How can we consider these figures? Well, there are some technical signals that might provide the idea that there is a change of trend. The current volatility and VaR shows that the movements are not dramatic in this moment. Finally, the bootstrapping analysis is more biased to a positive result than to a negative one in the next year.

In any case, figures only show probabilities, not certainties. In a short-term vision, following the day-to-day signals is relevant. In our long-term perspective, the relevance of this analysis is relative to the moment in which the investor thinks to rebalance his or her portfolio or decide to change the assets he or she invests in.

Mexico, Trump won the election

Mexico is an example of a developing country that evolved into an industrial nation amongst the 15 largest in the world in a short period. This is the same country that suffered the bond crisis in the 1980s and that signed the NAFTA with a great positive effect for its economic development. This development has also effects in their financial markets, that boomed with a modernisation after the liberalisation of the sector and the investment of foreign entities.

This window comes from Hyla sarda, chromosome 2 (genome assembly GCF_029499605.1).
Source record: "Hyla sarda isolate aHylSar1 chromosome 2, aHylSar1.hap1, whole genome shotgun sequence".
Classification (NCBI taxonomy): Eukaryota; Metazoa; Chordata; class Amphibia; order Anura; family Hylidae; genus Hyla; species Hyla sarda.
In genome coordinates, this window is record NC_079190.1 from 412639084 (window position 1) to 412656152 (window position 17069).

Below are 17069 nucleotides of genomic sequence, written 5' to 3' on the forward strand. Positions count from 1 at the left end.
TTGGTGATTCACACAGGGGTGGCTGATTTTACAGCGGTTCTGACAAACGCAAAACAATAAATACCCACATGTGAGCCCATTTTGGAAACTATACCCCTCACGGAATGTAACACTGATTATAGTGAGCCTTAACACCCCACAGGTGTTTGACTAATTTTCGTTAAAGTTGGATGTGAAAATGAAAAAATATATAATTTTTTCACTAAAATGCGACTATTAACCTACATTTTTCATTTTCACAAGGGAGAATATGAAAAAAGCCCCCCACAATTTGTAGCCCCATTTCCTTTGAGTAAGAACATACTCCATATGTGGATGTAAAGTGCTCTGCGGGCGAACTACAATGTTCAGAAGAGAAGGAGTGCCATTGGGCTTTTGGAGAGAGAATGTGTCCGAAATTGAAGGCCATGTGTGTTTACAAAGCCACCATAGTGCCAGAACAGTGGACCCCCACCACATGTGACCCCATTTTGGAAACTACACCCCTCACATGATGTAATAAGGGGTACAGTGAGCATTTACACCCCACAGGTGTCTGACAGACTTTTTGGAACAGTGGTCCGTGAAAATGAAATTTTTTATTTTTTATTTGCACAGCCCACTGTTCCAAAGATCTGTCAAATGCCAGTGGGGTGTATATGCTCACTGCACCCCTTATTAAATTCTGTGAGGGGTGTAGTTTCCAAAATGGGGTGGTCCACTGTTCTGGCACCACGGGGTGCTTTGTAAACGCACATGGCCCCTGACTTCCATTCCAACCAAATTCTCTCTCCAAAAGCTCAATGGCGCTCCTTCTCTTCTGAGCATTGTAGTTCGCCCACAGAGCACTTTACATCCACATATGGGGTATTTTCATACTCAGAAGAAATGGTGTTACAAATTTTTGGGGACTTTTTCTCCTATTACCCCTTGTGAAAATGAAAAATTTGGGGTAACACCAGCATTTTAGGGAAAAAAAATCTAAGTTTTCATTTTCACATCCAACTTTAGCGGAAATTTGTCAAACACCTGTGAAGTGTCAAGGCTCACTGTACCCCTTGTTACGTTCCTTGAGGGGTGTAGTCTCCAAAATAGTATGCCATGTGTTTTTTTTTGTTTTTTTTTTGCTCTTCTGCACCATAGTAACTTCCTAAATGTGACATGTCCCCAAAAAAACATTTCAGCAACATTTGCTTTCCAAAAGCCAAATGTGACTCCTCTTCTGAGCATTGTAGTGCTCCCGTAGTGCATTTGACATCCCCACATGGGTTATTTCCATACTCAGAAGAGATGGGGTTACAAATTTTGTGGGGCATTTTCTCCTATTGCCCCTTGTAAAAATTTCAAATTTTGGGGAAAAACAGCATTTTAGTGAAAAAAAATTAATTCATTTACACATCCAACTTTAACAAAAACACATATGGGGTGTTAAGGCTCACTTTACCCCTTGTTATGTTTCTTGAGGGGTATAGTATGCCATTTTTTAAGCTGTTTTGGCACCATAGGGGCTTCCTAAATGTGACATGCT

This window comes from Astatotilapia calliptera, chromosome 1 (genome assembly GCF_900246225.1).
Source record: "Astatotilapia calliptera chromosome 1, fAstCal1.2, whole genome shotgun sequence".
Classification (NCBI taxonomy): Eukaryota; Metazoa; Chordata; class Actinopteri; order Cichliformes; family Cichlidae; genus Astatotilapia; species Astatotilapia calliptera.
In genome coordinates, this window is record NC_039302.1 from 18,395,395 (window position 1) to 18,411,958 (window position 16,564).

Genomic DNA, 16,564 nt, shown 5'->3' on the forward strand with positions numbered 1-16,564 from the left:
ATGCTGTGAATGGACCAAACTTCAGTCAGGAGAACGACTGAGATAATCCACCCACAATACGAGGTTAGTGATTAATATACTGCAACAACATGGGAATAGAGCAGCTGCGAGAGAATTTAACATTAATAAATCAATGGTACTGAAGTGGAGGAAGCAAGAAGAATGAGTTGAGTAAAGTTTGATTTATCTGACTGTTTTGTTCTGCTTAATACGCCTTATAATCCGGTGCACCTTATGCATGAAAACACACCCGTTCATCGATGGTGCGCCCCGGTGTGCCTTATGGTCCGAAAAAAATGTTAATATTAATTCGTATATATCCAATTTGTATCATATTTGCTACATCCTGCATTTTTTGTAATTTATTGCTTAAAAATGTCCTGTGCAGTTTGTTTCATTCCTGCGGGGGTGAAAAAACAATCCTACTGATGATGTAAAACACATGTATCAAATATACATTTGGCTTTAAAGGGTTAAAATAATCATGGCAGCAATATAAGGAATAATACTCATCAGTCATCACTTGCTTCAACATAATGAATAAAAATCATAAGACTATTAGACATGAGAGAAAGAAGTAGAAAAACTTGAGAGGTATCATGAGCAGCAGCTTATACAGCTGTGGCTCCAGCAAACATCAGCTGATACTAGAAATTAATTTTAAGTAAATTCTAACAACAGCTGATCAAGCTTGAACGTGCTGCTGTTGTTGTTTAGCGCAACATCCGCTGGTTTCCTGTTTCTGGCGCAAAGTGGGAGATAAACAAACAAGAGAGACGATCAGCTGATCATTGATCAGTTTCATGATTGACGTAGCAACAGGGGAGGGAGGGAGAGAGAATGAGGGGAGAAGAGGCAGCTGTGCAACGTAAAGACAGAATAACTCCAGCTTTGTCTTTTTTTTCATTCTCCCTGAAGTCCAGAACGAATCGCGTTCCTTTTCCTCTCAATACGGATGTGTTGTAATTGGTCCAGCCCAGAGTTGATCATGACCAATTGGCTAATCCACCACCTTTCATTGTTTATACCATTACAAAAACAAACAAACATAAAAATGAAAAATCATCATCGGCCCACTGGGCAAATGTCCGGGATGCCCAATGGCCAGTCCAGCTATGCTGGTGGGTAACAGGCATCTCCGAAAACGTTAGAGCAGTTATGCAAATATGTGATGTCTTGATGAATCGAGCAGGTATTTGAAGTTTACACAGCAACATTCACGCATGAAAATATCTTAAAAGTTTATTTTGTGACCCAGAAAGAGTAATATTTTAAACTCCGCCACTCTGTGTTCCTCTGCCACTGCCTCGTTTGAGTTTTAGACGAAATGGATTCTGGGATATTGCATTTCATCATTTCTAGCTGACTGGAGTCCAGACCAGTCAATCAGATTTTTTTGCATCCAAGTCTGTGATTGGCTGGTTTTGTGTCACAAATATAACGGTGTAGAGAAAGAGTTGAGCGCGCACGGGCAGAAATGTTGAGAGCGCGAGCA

The line was very positive in the global trend, as it registered a bullish bias the main part of the year. However, there was a break… after the second Tuesday in November. Donald Trump won the election and the promises of tightening the relationship with the southern neighbour shocked the Latam markets and, specially, the Mexican one. The line is clear in the T-Advisor trend evolution chart:

Global Trend Evolution chart of Mexico in T-Advisor

The IPC, the Mexican benchmark, scaled a 30% in the last five years, but this positive trend changed dramatically at the beginning of the month.  If we look at the chart, the drop is clear and the change in all technical analysis references is relevant.

IPC YTD evolution in T-Advisor

Compared with other Latam stock exchanges, Mexico didn’t recover from the Trump shock:

Comparison Latam markets in T-Advisor